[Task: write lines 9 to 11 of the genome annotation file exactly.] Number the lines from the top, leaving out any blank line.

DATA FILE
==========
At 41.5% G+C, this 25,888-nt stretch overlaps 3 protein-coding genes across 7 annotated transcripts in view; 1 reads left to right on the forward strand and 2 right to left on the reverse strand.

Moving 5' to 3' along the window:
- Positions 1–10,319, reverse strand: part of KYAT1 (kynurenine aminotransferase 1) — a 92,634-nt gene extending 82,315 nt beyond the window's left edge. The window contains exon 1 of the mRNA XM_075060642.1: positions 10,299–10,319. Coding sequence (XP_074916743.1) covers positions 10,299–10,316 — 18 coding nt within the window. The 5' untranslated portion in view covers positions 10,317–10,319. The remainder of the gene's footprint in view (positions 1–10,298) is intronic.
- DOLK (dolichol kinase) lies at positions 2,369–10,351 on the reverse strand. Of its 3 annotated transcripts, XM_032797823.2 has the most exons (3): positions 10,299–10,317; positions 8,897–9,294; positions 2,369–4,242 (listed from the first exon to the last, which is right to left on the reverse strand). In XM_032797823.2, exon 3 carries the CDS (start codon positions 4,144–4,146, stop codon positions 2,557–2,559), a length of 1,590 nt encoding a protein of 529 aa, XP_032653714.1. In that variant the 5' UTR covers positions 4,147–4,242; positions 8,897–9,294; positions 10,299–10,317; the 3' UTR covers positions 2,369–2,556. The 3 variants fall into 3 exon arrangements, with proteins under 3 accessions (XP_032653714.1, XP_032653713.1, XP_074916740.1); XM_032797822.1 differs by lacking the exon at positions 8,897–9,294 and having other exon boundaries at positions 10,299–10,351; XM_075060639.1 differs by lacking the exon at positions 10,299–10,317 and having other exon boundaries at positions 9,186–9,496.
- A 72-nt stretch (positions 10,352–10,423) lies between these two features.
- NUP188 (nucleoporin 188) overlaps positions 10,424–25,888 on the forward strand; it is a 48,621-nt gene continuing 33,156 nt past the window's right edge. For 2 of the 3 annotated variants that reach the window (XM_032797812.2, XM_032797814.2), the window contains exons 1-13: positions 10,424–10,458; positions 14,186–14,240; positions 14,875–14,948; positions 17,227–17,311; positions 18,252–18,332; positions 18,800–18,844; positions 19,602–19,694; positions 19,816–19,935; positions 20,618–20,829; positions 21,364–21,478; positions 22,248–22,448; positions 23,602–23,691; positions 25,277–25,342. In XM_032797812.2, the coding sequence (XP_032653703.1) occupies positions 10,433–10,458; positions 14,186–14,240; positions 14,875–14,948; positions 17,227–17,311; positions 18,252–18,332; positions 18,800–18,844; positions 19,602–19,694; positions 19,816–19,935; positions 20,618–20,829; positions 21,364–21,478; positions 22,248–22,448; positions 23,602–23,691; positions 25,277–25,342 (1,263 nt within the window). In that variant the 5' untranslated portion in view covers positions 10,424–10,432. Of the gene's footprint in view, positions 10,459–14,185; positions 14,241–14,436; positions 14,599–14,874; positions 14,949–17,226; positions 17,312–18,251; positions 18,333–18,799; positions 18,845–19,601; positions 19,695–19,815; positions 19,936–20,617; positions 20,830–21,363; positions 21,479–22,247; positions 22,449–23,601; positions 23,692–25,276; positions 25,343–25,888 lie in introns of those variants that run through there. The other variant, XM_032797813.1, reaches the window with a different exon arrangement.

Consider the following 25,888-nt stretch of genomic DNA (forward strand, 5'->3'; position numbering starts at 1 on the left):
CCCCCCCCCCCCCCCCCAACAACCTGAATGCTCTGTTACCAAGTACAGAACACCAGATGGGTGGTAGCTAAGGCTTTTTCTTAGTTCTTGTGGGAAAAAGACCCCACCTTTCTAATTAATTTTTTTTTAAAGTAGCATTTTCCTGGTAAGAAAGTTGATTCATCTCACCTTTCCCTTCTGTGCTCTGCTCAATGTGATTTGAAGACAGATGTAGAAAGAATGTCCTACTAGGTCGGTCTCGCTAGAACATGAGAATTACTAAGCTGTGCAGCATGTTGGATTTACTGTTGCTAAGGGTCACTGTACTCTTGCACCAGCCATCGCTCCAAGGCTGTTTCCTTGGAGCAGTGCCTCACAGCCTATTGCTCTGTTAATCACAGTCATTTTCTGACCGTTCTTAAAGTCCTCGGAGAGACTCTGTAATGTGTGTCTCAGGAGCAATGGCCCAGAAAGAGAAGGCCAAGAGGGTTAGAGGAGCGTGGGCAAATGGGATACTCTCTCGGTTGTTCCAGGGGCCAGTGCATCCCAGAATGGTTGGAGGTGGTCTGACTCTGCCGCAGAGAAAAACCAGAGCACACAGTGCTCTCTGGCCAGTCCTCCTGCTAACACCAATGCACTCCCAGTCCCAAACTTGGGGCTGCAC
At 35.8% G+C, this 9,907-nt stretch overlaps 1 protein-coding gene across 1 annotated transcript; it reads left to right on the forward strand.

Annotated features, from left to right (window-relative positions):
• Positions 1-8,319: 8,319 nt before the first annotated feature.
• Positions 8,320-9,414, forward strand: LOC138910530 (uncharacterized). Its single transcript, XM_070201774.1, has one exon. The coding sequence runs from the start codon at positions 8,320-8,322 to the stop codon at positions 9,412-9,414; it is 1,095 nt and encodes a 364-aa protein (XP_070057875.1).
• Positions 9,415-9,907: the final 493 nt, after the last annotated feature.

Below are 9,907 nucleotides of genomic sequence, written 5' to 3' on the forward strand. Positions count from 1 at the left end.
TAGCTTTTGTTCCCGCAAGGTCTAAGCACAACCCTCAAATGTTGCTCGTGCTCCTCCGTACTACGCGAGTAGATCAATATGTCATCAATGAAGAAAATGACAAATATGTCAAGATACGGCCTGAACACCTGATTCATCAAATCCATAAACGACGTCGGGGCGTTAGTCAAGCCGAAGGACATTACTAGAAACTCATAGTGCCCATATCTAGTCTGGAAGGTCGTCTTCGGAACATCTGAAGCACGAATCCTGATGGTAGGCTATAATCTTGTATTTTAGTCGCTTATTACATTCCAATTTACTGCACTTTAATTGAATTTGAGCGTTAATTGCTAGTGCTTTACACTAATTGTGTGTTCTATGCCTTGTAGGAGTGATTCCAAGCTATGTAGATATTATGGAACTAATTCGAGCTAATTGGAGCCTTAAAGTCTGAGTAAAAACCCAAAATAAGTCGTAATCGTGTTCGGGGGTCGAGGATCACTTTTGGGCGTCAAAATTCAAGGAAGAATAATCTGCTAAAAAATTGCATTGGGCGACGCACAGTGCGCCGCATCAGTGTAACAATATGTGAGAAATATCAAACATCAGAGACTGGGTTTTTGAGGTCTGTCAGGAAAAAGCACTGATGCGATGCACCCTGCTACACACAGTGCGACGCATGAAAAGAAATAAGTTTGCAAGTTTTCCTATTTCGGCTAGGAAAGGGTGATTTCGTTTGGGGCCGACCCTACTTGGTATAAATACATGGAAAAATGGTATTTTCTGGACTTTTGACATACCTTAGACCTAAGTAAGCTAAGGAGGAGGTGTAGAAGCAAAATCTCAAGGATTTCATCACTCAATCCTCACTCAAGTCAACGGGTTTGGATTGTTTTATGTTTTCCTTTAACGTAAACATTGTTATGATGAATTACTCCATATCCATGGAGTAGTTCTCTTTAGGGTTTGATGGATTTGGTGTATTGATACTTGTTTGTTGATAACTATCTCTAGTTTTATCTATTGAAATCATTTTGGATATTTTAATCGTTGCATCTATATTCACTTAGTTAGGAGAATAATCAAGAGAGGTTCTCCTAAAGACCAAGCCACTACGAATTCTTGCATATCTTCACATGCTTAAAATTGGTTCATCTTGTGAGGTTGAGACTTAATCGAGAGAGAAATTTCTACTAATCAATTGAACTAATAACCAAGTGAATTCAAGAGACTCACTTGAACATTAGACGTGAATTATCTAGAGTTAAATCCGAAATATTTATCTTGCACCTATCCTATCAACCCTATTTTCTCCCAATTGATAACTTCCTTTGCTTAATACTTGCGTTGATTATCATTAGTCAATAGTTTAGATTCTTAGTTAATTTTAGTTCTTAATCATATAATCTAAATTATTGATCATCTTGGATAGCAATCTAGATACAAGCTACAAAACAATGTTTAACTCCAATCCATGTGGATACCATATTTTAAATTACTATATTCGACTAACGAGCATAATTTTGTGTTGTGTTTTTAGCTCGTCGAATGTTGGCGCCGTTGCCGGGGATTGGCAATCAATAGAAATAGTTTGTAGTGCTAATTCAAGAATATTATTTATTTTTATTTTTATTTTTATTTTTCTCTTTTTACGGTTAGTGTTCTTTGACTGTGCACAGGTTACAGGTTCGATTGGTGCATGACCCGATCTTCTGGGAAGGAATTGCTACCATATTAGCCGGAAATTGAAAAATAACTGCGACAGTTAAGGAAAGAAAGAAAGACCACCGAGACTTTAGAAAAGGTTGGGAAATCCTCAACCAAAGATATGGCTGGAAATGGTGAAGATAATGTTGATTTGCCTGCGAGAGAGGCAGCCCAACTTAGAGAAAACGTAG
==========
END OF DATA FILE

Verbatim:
At 35.8% G+C, this 9,907-nt stretch overlaps 1 protein-coding gene across 1 annotated transcript; it reads left to right on the forward strand.

Annotated features, from left to right (window-relative positions):
• Positions 1-8,319: 8,319 nt before the first annotated feature.